ESG Reporting: “SMEs are discovering a new world”
The Corporate Sustainability Reporting Directive (CSRD) came into force in January 2023 in the European Union and governs non-financial accounting. Marc Boissonnet, Executive Vice-President of Bureau Veritas, explains the new obligation for companies to publish a sustainability report.
What does the CSRD change for corporate sustainability reporting, which will apply in January 2025?
Firstly, it standardizes companies' non-financial reporting. Today, 11,000 companies in Europe are required to report on non-financial issues that fall within the environment, social and governance (ESG) spectrum. However, there are no themes or indicators imposed on all them, and from one year to the next companies can choose to hide or declare information. This will no longer be possible because the directive defines precisely what each company must report – similarly to the way financial reporting works already. They will have to indicate not only whether the environment can have an impact on their activity and finances, known as financial materiality, but also how they themselves impact the environment, which we call impact materiality. The CSRD introduces this dual materiality principle. The current directive, launched in 2014, focuses only on simple materiality.
The second major change is the gradual application of this standard to five times as many companies as before. The standard will eventually apply to approximately 55,000 companies, including foreign companies based in Europe, harmonizing reporting across actors.
Are there new obligations in terms of results?
Yes, it is no longer simply a matter of declaring CO2 emissions and energy consumption figures. Players must now also present a plan to reduce emissions in line with the Paris Agreement objectives. Furthermore, sustainability auditors will need to verify that these plans are appropriate. Previously, sustainability reporting was considered a subpart of finance, audited by auditing companies, but now it will have much stronger technical content. This directive is far from insignificant. It both motivates and commits companies to act in a virtuous way – governments cannot drive the ecological transition alone.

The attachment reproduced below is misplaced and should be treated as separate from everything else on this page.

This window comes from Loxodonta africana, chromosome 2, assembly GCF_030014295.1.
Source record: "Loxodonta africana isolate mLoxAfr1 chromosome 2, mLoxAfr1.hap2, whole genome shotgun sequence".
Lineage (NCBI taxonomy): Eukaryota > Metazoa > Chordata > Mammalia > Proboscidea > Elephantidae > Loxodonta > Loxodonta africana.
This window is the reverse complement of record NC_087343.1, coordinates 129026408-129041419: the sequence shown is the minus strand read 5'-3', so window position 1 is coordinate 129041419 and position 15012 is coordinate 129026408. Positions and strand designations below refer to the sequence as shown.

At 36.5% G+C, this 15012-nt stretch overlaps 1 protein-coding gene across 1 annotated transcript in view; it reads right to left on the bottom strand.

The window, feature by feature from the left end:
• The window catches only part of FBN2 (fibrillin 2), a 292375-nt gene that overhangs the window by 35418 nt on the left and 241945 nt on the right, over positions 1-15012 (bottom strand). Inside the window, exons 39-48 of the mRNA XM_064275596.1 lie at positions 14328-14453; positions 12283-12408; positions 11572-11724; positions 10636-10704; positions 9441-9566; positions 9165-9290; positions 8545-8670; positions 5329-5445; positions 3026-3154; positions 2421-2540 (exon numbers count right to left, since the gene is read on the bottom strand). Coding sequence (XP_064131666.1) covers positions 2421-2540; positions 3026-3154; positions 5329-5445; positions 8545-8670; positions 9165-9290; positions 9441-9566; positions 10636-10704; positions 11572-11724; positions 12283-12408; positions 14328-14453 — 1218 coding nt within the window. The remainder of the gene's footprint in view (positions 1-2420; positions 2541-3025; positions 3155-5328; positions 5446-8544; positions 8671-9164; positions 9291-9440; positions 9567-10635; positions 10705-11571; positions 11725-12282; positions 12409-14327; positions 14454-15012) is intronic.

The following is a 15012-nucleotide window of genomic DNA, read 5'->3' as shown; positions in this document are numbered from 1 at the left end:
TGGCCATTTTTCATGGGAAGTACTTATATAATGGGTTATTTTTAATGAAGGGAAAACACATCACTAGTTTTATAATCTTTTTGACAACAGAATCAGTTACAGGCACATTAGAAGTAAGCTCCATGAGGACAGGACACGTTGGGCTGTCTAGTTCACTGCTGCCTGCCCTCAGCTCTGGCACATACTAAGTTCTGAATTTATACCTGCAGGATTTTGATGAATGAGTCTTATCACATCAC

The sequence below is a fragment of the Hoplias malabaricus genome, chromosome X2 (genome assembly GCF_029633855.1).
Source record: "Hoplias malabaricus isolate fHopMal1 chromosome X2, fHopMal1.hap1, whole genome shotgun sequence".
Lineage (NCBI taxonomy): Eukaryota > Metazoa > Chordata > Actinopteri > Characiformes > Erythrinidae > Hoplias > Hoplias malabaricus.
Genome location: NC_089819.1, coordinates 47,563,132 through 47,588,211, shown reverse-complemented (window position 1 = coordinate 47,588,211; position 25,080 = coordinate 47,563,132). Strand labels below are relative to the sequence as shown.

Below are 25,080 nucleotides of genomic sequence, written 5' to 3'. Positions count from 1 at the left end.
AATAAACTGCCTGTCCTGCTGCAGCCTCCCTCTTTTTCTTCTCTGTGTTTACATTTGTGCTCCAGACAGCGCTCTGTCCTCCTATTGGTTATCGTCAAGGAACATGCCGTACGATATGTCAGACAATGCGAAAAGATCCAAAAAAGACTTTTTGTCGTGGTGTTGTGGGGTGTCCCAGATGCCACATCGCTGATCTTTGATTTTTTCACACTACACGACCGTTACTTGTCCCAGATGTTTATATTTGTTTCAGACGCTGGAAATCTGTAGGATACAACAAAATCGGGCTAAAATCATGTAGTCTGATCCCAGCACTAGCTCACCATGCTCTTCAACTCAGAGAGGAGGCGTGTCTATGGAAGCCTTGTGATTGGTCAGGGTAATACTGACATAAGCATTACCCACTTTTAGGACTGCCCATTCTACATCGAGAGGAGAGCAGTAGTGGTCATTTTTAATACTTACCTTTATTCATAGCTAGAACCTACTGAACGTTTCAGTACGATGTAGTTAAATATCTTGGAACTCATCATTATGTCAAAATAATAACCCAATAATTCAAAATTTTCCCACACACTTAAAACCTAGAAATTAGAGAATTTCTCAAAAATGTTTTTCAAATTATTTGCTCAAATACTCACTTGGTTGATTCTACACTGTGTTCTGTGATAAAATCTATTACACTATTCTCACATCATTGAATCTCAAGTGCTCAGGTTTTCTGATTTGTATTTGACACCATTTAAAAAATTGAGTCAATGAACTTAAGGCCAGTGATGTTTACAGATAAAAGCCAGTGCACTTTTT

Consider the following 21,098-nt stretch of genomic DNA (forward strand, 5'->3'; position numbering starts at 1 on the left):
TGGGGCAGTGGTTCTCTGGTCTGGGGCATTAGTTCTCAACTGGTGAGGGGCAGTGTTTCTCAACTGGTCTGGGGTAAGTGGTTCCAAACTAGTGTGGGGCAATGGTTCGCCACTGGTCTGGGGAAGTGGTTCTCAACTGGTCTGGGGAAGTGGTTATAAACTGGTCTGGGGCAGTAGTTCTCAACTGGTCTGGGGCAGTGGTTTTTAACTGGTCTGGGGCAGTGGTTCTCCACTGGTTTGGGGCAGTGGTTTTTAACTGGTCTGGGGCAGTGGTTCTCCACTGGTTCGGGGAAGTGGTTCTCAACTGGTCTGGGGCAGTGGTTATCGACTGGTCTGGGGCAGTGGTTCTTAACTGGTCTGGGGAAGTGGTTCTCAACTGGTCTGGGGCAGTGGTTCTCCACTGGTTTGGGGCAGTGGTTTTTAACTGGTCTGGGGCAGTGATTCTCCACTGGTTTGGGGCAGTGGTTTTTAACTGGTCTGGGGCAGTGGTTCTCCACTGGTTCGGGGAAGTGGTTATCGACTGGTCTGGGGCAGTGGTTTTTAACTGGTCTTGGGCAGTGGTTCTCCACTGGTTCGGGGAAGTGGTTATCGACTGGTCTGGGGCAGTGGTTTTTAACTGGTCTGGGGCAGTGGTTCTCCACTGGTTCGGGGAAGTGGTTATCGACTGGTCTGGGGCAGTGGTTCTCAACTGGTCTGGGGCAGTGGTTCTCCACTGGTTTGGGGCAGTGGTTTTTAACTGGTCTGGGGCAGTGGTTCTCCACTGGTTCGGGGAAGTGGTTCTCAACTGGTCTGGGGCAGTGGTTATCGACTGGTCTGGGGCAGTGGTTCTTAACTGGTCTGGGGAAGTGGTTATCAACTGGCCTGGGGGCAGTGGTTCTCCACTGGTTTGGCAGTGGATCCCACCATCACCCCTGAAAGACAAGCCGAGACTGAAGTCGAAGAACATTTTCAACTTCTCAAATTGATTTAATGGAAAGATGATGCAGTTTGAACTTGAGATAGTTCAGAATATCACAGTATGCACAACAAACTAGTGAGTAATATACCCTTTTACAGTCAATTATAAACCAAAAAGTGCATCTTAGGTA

Are federations concerned about the pressure of environmental standards and the risk of losing competitiveness?
Reporting takes time, but it is a necessary step. How can we properly engage in the environmental transition if nothing is measured? Yes, it has a cost, but it is unavoidable. Plus, when companies include the climate in their sustainability reporting, it enables them to consider whether reporting is appropriate for other environmental factors, such as biodiversity, the circular economy and water pollution. And auditors will then check and advise. It is a lot of work for big groups, but they know how to do it. The focus should be on SMEs. They are discovering a new world, and for the most part, they have never done ESG reporting. Large companies must help their suppliers to prepare.
Is this directive the same as the “Duty of Care” obligation for companies, which is currently being debated by European institutions?
No. For the CSRD, the die has been cast – it was voted in following negotiations in trialogues conducted in December 2022. The legislative work is over and the ball is in the court of the Member States, which must implement it into their national legislation by the end of 2023. Everyone is preparing to use this new directive for their reporting.
This interview was conducted by L'Opinion and is available here (in French).